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As others have said:

IFR = Instrument Flight Rules

VFR = Visual Flight Rules.

IMC = Instrument Meterological Conditions

VMC = Visual Meterological Conditions.

Flying under VFR means, broadly, that you as the pilot are responsible for collision avoidance by means of looking out the window to see and avoid other aircraft. To facilitate this it stands to reason that the visibility needs to be sufficient to make this practical and so the VFR weather limits (which will vary depending on where you are in the world but broadly are around 5000m visibility and no entry in to cloud at all) are set to facilitate that. If the weather is within these minimums this is known as Visual Meteorological Conditions (VMC).

Of course, if we could only ever fly when the weather was this good then we wouldn't get very far, so there needed to be a way to facilitate this and this is known as Instrument Flight Rules (IFR). This allows flight in to Instrument Meteorological Conditions (IMC) which is basically any time the weather is below VMC minimums.

You can fly IFR in VMC but you cannot fly VFR in to IMC.

Flying under Instrument Flight Rules has a much more stringent set of requirements and procedures because it is predicated upon the concept that after taking off you could conceivably be in cloud all the way until breaking out at the decision height on approach. In essence:

  • A full set of flight instruments
  • Serviceable radio navigation and communications equipment (VOR/ADF/COM/Transponder etc)
  • An Instrument Rating qualification

You also need to have filed an IFR flight plan with Air Traffic Control and obtained an IFR clearance. This is because obviously without any means of seeing outside you are reliant on Air Traffic Control to separate you from other aircraft.

Legally amongst other things you will also need to adhere to any published minimum safe altitudes throughout your flight. There are also stricter requirements around fuel planning, selection of alternate airports and the weather forecast at those alternates (and indeed your destination) at the time you are expecting to arrive and so on.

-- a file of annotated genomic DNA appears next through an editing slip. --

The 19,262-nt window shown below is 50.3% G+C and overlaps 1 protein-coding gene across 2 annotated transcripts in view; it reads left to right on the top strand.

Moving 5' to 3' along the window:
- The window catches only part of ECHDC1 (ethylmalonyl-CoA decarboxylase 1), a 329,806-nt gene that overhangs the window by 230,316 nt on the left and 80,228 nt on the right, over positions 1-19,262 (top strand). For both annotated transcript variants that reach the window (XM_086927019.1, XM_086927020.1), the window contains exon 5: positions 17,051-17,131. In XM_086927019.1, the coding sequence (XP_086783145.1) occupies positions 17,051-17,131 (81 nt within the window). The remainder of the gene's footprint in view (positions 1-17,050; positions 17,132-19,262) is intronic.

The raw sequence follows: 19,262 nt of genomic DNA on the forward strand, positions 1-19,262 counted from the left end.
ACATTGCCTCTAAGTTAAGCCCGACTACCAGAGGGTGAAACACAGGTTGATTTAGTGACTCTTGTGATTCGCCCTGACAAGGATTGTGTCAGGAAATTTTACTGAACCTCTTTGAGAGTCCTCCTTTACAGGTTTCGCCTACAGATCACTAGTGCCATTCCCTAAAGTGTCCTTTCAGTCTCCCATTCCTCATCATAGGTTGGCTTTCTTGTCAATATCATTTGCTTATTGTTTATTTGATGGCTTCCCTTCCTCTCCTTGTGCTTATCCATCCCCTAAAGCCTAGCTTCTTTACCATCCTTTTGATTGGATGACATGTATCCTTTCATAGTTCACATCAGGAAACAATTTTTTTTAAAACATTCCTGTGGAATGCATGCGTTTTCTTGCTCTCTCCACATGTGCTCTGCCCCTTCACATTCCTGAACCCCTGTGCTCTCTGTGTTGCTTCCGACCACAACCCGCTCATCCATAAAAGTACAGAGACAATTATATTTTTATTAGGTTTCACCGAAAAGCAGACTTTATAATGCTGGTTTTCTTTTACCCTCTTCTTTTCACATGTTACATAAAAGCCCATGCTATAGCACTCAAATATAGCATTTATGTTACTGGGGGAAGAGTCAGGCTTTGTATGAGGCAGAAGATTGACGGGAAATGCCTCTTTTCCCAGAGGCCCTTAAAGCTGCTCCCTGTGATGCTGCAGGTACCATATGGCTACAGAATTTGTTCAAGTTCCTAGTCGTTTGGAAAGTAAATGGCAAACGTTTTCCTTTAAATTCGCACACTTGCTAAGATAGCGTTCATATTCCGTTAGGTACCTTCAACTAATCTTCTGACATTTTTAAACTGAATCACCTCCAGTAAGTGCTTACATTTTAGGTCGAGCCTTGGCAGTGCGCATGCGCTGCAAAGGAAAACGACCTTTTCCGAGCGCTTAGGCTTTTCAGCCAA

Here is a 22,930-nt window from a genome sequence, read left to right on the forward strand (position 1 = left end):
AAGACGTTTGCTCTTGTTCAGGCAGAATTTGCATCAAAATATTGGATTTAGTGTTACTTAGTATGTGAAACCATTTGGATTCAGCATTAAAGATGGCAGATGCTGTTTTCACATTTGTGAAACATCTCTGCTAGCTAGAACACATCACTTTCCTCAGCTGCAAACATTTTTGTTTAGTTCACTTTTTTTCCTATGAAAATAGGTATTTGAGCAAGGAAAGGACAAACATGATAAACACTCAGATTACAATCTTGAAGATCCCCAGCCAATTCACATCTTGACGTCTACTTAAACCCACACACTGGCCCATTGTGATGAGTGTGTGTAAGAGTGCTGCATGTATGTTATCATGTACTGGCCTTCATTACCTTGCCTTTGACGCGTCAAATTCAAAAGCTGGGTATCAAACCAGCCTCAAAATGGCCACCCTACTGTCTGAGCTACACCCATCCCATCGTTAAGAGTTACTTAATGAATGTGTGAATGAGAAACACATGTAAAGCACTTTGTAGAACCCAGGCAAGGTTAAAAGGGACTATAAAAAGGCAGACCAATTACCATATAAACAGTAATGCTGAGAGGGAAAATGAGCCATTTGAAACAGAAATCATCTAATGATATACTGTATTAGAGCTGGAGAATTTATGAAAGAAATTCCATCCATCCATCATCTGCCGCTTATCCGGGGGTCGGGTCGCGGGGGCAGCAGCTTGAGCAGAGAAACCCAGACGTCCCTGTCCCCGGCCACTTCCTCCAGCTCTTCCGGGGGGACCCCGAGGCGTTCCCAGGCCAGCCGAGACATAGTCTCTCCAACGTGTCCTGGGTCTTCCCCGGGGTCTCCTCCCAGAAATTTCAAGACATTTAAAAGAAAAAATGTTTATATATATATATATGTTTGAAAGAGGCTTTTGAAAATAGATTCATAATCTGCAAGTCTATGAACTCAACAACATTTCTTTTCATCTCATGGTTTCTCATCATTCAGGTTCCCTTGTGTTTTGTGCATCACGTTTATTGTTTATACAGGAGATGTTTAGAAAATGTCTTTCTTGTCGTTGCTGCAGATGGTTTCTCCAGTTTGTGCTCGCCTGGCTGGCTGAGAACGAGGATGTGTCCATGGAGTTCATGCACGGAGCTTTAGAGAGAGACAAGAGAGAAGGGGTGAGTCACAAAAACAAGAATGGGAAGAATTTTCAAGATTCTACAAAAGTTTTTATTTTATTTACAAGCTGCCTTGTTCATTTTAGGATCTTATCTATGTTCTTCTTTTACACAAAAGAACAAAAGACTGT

The advantage of flying IFR is that you are allowed in to controlled airspace and you have ATC separating you from other aircraft, plus the more stringent requirements around alternates and minimum heights etc should mean there is no chance of you bumping in to any terrain etc. For this reason most airlines' insurers would require commercial operations to take place under IFR!

Note that none of the above has any bearing on whether the aircraft is flown manually or through the automatics. You can fly an aircraft VFR with the autopilot in or you can hand-fly under IFR (and indeed the training for the instrument rating is predicated on being able to hand-fly by sole reference to the instruments with no outside visual reference). You can fly a visual approach on an IFR flight plan and clearance if you so desire (and the visibility is sufficient to permit this).

Regarding your approach in to Florence, you should normally fly an Instrument Approach of some description which is designed to bring you from the en-route environment to a position where you can see the runway sufficiently in order to land manually. Provided you comply with all the minimum heights published on the chart and conform accurately to the lateral track you should not hit anything!

However, flying any instrument procedure requires thorough preparation and you should take time to familiarise yourself with the procedure and think through how you are going to fly it at a quiet moment well before you start your descent even. As I like to say - you should be a world expert on the procedure well before you actually get to the initial approach fix!